Council by Snorri Kristjansson

May 10, 2019

Please note, Council is the second book in an ongoing series. If you have not read Kin then it is likely that what follows may contain some minor spoilers. Consider yourself duly warned.

Helga Finnsdottir left her foster parents, the old Viking chieftain Unnthor Reginson and his knowing wife Hildigunnur, to see the world, but she stopped in Uppsala when she fell in love. Now she’s established herself as a local healer and herb-woman on the outskirts of town, and life is good – until King Eirik the Victorious calls a trade council and hairy northerners and southern Swedes alike descend on the town.

Unfortunately for Helga, one delegation is headed by a very determined young woman who has her own agenda and will let nothing – and no one – get in her way. But the last time Helga saw Jorunn Unthorsdottir, her foster-sister was being cast out by their father for killing their brother Bjorn and trying to pin the blame on Helga.

So perhaps it’s no great surprise when one of the delegates is murdered, or that Helga’s soon tagged as the lead suspect. It doesn’t take her long to clear her own name, but that only leads suspicion to fall on to her man.

Once again, Helga must solve a murder, and fast, before the innocent pays with his head.

Back in 2018, I read Kin by Snorri Kristjansson. I really enjoy the sub-genre of historical crime fiction, and Kin is a particularly good example. Lacking all the technology available today, historic detectives are reliant on the most basic of skills. The fundamentals of crime investigation remain the same irrespective of time period. The who, what, why, where and when are always going to lie at the heart of the matter. Setting a murder mystery during the Viking era worked well, so I was glad when I heard Helga Finnsdottir has returned for another tale.

Council picks up not long after the events of book one. There is a nice sense of evolution to Helga’s character in the time that has passed. She has become more certain of her abilities, and since leaving home she is a little wiser in the ways of the world. Helga has continued to hone her abilities and she has a growing confidence in what she is capable of. Coupled with her new knowledge as a healer and herbalist, she makes her an ideal detective. The natural tenacity she has exhibited in the past, in tandem with keen observational skills, also stand her in good stead. As a woman, Helga is often ignored by the ignorant menfolk, but she has learned to use this discourtesy to her advantage. She knows how to become all but invisible in larger gatherings. Anonymity has become an ally and allows her a freedom that many of her kinsman can never have.

Helga finds she must tread a delicate path during the course of her investigations. People are immediately suspicious of anything they don’t understand. Any peace is hard fought, and the various clans tend to be insular in nature. Even when they come together to meet and trade, the threat of violence hangs heavy in the air. Old rivalries and blood feuds have a tendency to reignite at a moment’s notice.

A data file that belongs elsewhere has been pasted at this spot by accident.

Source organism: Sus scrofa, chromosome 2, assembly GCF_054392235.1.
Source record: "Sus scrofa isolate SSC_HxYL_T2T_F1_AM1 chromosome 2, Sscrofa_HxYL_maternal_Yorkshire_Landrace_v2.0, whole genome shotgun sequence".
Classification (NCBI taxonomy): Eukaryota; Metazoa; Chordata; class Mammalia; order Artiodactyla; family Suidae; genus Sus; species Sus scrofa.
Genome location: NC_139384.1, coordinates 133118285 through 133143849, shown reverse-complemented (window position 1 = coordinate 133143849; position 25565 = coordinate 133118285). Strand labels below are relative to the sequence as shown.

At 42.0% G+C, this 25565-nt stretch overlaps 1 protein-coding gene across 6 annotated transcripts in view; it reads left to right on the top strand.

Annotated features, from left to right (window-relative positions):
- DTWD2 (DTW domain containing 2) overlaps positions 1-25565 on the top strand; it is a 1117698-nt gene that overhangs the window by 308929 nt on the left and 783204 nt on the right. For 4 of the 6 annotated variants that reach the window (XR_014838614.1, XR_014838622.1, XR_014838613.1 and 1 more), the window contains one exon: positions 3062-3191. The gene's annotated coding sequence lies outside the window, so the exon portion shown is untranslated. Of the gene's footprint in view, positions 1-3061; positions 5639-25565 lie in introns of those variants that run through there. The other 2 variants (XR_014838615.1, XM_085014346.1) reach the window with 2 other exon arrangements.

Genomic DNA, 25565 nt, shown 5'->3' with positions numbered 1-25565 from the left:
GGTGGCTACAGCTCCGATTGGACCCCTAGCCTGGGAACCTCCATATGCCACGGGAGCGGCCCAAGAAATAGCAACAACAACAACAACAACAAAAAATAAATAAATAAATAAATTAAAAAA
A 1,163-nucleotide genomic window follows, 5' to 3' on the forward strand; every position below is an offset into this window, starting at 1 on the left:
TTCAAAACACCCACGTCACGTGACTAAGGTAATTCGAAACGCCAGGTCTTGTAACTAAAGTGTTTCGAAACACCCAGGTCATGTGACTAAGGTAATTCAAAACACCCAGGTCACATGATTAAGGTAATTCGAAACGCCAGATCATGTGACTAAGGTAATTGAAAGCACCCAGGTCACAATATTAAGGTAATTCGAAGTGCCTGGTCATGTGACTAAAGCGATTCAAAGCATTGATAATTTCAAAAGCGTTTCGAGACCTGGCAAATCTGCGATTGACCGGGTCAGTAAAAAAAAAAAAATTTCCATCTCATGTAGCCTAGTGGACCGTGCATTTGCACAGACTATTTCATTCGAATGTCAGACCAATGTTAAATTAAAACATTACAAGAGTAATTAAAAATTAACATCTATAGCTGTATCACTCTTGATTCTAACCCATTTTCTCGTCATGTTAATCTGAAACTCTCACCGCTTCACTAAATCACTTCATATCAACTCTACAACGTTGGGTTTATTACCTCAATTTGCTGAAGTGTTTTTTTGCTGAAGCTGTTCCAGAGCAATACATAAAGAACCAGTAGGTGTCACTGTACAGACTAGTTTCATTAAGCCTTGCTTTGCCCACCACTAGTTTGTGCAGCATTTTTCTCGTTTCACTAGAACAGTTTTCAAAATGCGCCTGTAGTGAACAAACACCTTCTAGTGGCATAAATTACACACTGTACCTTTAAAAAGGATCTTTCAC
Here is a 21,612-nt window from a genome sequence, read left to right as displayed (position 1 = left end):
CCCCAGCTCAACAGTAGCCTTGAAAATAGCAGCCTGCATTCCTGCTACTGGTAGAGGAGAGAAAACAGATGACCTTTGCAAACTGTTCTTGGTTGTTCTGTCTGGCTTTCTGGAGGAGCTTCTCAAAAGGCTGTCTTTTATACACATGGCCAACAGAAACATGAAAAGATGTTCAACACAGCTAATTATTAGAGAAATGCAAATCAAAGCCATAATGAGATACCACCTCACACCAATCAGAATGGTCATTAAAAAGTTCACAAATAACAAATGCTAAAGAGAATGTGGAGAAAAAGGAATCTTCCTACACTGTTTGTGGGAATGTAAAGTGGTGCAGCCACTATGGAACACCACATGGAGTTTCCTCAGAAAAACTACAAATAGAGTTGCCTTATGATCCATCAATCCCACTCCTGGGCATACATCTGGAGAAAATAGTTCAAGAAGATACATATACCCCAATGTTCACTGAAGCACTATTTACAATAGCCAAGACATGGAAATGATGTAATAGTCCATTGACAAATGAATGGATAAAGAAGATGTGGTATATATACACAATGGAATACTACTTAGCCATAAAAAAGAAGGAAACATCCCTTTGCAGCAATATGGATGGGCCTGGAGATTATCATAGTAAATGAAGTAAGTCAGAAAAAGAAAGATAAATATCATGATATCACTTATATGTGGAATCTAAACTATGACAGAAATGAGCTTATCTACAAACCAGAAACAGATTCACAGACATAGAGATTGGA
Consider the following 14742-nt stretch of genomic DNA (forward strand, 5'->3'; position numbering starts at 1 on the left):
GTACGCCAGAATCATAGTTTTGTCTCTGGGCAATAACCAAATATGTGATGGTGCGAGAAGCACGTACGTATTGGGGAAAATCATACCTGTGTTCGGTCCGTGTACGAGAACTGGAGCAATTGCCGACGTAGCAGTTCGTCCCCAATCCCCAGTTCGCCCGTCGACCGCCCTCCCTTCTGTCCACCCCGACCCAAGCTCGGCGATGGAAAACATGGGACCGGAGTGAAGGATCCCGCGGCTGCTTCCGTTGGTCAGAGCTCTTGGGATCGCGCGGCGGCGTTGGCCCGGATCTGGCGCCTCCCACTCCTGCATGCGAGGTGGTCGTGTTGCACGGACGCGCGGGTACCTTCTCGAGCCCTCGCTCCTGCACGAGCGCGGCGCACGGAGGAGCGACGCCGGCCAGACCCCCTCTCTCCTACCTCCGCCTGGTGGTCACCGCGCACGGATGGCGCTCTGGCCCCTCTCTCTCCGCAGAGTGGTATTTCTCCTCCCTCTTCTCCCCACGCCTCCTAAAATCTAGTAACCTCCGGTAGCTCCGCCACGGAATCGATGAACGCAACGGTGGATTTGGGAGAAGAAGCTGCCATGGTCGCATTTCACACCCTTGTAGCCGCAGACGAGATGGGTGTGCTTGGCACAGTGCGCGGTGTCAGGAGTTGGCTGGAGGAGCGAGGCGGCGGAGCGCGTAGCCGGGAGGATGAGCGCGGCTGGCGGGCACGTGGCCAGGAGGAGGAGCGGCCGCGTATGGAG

There are subtle nods to Nordic mythology and religion throughout. How much you wish to read into that element of the story is entirely up to you. I suspect different readers will take different interpretations of some content. I can think of one scene in particular where a character’s actions can certainly be described as enigmatic. I’ll be honest, I know it may drive some readers to distraction, but I think a bit of ambiguity can be a good thing. If you choose to look for the hand of the Norse gods and goddesses in this novel, I think you’ll find it. If that’s not your thing, then you won’t.

Council is entirely serviceable as a story in its own right, but if you get the opportunity, I would strongly advise reading its predecessor beforehand. The first novel in the series goes a long way in fleshing out Helga’s character and the world she inhabits.

Fans of Kin are bound to enjoy Council. Kristjansson has an evocative style that is easy to get caught up in. If you’ve not already discovered these books, and you enjoy your crime fiction historic in nature, I heartily recommend checking them out.

Selecting the ideal soundtrack to accompany Council is relatively straightforward when you have access to Spotify. There is a plethora of wonderfully atmospheric music that fits the time period perfectly. I selected Hringras by Danheim*. There is little better when it comes to setting an appropriate tone for my reading than a good piece of music.

Council is published by Jo Fletcher Books and is available from 16th May. It’s a worthy successor to Kin. I look forward to finding out where Helga’s journey will take her next.

*Danheim are a Nordic folk/Viking inspired project from Copenhagen. Told you they were a perfect fit.

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